Fennel has a long history of use for a variety of purposes, including the treatment of gas and other issues of digestive distress and infant colic, promoting menstruation and lactation, and increasing sexual drive. The University of Pittsburgh Medical Center notes that fennel appears effective for treating colic but that other purported uses lack strong scientific study. Some dosing guidelines exist based on study and traditional use.
If you are experiencing serious medical symptoms, seek emergency treatment immediately.
Drugs.com notes the typical daily doses are 5 g to 7 g of the seed or 0.1 mL to 0.6 mL of the oil. If using fennel seed, you can take this dose in capsules or use this amount to make tea. The University of Michigan Health System notes a suggested dose of 2 g to 3 g of seeds taken three times a day to address indigestion, heartburn and low stomach acidity 1. Fennel also comes in tincture form; the University of Michigan Health System notes a daily dose of 5 mL to 10 mL three times a day 1. Talk to your doctor about an appropriate dosage for infant colic.
Use in Certain Individuals
Do not use fennel if you are pregnant or lactating. It has demonstrated adverse effects, including emmenagogue effects, meaning it could induce a miscarriage. The University of Pittsburgh Medical Center reports at one time fennel was believed to possess estrogenic activity, but more recent research suggests it does not possess “significant” activity. Drugs.com notes a particular component of fennel oil was shown to stimulate tumor growth in animals. If you have any hormone-sensitive diseases or cancer, talk to your doctor about the potential risk of consuming fennel.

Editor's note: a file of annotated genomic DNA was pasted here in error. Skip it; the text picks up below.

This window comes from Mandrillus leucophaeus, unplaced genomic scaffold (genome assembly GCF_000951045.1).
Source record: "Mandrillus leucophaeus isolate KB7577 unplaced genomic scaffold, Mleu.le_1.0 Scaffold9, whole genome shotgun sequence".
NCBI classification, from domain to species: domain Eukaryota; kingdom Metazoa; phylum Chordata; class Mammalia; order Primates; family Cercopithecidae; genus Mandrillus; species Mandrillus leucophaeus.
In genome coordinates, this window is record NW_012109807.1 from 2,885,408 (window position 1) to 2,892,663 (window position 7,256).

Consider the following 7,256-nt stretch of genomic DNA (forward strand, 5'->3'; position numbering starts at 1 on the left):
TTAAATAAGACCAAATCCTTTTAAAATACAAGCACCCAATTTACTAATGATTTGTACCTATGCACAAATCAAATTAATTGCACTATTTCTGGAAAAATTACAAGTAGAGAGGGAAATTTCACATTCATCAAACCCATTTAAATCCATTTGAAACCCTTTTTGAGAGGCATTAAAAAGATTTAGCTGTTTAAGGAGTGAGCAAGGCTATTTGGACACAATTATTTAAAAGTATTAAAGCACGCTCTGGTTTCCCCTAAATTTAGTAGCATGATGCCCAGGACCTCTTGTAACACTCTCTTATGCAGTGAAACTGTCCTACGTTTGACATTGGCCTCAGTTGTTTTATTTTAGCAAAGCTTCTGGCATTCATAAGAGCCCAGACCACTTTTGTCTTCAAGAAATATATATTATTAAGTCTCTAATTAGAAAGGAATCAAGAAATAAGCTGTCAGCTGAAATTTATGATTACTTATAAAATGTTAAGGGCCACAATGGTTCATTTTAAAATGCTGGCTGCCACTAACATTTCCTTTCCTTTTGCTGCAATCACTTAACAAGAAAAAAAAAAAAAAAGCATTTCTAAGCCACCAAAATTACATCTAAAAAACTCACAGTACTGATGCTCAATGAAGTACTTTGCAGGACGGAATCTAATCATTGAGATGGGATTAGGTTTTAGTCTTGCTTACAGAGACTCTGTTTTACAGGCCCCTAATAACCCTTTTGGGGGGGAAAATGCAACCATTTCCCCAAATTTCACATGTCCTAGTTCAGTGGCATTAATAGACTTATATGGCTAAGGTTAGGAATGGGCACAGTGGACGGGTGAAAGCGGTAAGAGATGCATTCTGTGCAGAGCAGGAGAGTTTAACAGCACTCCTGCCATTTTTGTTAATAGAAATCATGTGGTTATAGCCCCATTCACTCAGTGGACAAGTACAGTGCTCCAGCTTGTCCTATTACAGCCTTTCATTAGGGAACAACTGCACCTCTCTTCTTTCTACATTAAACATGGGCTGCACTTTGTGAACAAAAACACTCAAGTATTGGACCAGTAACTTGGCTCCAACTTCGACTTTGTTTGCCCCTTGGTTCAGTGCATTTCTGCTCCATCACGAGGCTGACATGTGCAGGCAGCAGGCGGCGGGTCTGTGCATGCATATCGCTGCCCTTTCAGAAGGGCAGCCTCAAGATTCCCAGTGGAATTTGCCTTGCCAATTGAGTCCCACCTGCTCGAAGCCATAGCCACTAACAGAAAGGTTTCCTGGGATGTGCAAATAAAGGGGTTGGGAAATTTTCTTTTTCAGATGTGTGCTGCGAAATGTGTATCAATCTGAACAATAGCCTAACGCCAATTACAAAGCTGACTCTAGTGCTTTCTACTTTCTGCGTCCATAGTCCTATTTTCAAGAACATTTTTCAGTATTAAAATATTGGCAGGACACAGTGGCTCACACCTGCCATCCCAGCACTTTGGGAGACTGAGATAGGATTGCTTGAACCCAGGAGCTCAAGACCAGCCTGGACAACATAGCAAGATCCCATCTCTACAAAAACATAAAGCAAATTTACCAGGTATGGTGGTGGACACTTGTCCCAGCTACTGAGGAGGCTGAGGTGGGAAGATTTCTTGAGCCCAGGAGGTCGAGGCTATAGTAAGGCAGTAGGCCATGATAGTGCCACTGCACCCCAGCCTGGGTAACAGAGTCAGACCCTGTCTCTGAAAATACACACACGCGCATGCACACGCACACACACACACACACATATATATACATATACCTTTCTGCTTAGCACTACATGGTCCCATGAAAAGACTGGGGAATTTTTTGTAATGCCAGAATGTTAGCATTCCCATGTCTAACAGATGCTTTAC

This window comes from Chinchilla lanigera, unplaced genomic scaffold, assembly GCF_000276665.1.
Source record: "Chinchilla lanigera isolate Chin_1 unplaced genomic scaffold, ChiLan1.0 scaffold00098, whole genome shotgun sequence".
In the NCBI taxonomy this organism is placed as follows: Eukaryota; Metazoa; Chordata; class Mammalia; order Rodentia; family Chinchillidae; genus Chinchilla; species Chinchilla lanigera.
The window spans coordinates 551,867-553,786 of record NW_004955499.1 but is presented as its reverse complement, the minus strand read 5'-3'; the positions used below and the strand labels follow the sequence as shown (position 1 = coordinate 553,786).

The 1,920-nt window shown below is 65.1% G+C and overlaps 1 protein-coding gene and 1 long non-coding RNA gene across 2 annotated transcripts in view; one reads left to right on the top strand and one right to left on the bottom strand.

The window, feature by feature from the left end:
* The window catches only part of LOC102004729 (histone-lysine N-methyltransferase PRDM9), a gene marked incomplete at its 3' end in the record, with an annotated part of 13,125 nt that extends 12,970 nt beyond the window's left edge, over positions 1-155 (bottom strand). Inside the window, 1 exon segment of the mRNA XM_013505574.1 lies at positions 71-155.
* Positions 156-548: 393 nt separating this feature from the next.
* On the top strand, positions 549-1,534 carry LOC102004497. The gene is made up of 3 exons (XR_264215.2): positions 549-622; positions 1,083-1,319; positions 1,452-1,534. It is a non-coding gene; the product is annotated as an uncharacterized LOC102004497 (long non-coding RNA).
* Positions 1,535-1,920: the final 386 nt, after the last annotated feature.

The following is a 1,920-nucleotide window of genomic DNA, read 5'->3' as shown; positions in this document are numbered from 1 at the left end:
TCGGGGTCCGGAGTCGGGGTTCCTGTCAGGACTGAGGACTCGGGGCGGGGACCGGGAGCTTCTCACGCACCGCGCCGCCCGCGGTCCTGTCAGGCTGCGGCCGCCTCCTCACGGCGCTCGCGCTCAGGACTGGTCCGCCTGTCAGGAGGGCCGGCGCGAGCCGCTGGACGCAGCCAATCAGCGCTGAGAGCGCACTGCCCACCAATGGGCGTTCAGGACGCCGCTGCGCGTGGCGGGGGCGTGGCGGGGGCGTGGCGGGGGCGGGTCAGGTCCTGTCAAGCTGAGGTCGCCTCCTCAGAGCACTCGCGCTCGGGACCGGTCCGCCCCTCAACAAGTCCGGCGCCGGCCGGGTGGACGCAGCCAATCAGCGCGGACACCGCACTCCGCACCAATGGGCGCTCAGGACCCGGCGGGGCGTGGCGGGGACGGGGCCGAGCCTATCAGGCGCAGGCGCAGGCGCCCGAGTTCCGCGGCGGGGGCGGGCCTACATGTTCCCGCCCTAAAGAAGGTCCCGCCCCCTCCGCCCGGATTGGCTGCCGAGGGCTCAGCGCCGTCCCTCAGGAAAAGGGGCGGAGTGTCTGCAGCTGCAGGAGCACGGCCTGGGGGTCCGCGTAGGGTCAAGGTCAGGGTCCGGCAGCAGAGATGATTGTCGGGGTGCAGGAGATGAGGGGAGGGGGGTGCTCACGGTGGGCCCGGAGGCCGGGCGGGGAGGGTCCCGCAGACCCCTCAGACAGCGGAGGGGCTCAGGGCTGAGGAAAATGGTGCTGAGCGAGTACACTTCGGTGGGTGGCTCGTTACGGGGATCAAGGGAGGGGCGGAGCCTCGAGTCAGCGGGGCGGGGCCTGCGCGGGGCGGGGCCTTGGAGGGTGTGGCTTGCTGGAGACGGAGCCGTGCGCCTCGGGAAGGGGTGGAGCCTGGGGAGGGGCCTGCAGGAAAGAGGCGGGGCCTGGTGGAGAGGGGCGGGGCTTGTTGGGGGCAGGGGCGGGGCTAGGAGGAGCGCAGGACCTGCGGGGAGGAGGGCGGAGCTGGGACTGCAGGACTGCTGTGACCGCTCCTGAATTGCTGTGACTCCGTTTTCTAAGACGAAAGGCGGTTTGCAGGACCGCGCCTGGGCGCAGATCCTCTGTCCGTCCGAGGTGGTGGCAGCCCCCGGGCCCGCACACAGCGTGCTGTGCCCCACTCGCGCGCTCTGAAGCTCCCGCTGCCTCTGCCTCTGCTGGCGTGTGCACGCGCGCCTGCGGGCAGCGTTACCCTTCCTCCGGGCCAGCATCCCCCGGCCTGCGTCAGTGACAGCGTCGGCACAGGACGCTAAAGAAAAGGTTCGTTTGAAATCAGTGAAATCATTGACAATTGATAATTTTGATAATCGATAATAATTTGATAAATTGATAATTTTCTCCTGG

If you have liver or kidney disease, always clear the use of any supplement with your doctor, as these organs are particularly vulnerable to what you put in your body.
Its long history of use as a spice suggests fennel is a generally safe substance to consume. Some reported side effects include rash from sunlight exposure and dermatitis. Reports exist of fennel oil inducing hallucinations and seizures.
Fennel does not have any official documented medication interactions. Animal research suggests it might reduce the absorption of the antibiotic drugs ciprofloxacin and fluoroquinolone.
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